20 July 2022

Adventurer reprises alpine odyssey for a good cause

| Edwina Mason
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Man standing on alpine precipice

“Back in 1997 when I first traversed the Australian Alps in winter, I didn’t see another soul for the first 18 days from Mt Baw Baw.” July 29 is the date Huw Kingston has set to begin his Alpine Odyssey. Photo: Huw Kingston.

Adventurer Huw Kingston is now down to days until he takes the first step of a 700-km mid-winter trek across Australia’s highest peaks.

July 29 is the kick off date set for the 59-year-old’s 50-day winter Alpine Odyssey, which will take him straight through the guts of the icy alpine regions of Victoria, NSW and ACT.

But for the moment, he’s not so much knee-deep in snow as provisions.

“Ah the madness of the weeks before a major expedition,” Huw said.

Surrounded in his NSW Snowy Mountains home by piles of equipment, food and other supplies, he’s keen to get started.

“But, as always, there’s a tinge of nervousness and excitement as to what lies ahead,” he said.

He may have a slight idea, given he’s been there before.

READ ALSO Huw’s 50-day alpine odyssey a ‘journey about passion’

This time there are a few tweaks. For starters, he’s ditching the kayak and the bike in favour of skis.

And there’ll be some company, some of the time.

“Various ski friends are keen to join me along the way and while this will happen in the less remote sections such as the Main Range of the Snowies in NSW, I’m keen to be solo for particularly the first weeks in Victoria,” Huw said.

Sliding off with a cross country ski at Victoria’s Lake Mountain resort, up above Marysville, the Taungurung traditional owners plan to send Huw on his way with a smoking ceremony and Welcome to Country.

Huw will navigate some of the most rugged country in Australia, diverting to ski resorts at Lake Mountain, Mt Baw Baw, Mt Stirling, Mt Buller, Mt Hotham, Dinner Plain, Falls Creek, Mt Buffalo, Thredbo, Charlotte Pass, Perisher and, finally, Selwyn, which is still rebuilding after being destroyed by the 2019/21 Black Summer bushfires.

“Back in 1997 when I first traversed the Australian Alps in winter, I didn’t see another soul for the first 18 days from Mt Baw Baw,” Huw said.

“I’m keen to compare that tough section both physically and mentally again in 2022.

“Certainly when I ski the resorts, I’ll be joined by friends, resort staff and others.

“It’ll certainly be an interesting contrast, moving from the wilderness and my tent to a warm bed and a hot shower in the different resorts,” Huw said.

Man next to a tent in the snow

Testing out his equipment on Main Range in the Snowy Mountains at the weekend, Huw Kingston is in the final stages of prep for his epic trek across the Australian Alps. Photo: Huw Kingston.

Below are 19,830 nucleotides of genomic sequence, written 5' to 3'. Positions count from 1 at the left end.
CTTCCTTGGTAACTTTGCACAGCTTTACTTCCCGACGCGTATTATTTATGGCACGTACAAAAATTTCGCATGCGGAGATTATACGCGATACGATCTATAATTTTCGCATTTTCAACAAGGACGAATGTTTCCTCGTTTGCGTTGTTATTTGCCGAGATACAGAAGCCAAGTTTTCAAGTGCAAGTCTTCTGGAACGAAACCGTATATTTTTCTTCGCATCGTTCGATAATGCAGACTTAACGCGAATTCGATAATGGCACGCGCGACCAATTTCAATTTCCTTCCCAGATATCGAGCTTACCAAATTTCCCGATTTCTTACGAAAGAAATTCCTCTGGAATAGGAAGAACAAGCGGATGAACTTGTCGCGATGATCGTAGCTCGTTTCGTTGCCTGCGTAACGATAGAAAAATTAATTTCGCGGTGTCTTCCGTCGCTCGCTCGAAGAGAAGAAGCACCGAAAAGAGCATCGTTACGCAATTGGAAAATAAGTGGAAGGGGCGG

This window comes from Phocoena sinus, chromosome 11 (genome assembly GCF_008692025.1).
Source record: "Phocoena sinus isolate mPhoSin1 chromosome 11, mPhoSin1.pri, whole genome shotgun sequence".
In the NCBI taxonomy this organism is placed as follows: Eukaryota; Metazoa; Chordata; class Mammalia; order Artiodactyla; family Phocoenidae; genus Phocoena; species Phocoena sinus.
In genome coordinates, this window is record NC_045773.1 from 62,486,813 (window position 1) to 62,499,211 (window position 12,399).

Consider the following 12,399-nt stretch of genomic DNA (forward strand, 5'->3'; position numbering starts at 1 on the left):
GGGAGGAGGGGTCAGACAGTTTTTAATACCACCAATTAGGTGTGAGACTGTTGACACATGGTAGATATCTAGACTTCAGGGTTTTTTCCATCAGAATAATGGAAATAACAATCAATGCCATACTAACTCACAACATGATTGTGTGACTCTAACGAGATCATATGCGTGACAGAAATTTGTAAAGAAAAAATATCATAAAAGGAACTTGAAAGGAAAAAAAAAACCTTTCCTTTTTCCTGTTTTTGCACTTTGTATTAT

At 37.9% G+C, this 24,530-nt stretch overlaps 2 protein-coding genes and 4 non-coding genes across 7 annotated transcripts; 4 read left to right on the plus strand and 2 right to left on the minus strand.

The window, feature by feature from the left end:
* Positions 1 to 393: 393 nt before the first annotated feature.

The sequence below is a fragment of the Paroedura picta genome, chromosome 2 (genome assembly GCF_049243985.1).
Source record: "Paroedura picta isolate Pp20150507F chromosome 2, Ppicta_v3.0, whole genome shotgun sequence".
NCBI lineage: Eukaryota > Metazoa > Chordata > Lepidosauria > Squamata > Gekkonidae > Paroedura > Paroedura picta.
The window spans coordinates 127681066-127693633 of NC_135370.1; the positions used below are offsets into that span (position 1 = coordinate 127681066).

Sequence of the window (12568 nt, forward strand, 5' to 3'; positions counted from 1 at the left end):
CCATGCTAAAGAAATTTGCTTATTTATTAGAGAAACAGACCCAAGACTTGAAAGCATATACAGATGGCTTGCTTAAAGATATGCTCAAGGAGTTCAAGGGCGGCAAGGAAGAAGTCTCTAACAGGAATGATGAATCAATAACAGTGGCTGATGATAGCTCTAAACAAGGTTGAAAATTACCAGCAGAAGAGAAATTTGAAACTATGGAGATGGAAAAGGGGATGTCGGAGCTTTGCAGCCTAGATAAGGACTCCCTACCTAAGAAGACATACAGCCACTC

Food drops are in place and physically he’s good to go.

“I keep a good level of fitness generally and when I get going, I’m like an old diesel engine just chugging slowly along for as long as it takes,” he said.

“Whilst I don’t generally feel vastly different at 59 than 34, the reality is I am a quarter of a century older and the maths might tell me otherwise!

“It will be good to compare, as much as I’m able, the physical and mental challenges of the two trips. The latter is always the most important aspect.”

Partnering with The North Face for his Alpine Odyssey, Huw is unfazed by the cold.

“Having good equipment is vitally important on a journey of this nature,” he said.

“I still seem able to combat the cold as well as I ever did even if perhaps I don’t relish it as much as I once did!

“There will of course be times when I’m cold, wet and tired but as long as there is a dryish tent, a dry sleeping bag and a hot coffee or hot chocolate at the end of the day then life is good.”

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As a long time Save the Children Australia ambassador – a relationship that began in 2014 when they were the beneficiary of Huw’s year-long, 13,000-km human powered circumnavigation of the Mediterranean Sea from Gallipoli back to Gallipoli – Huw’s hoping Alpine Odyssey will raise $50,000 for the charity’s Our Yarning project.

The success of this is as important to Huw as the journey, which passes through the lands of some nine traditional owner groups.

“Our Yarning is a wonderful project that produces books for Indigenous Australian children, written and illustrated by Indigenous authors and illustrators, telling their stories – stories that are so important to retain in Australian culture,” he said.

“This will also be a great opportunity for me to learn some of the stories and cultural practices of our First Nations people in the alpine country.”

Before setting off, Huw will launch Thredbo’s Environment Week activities on Monday 25 July, with a talk on the Alpine Odyssey and some of his environmental work.

Full details on the Alpine Odyssey are available here. People wishing to help Huw achieve his $50,000 Our Yarning goal can do so by clicking here.

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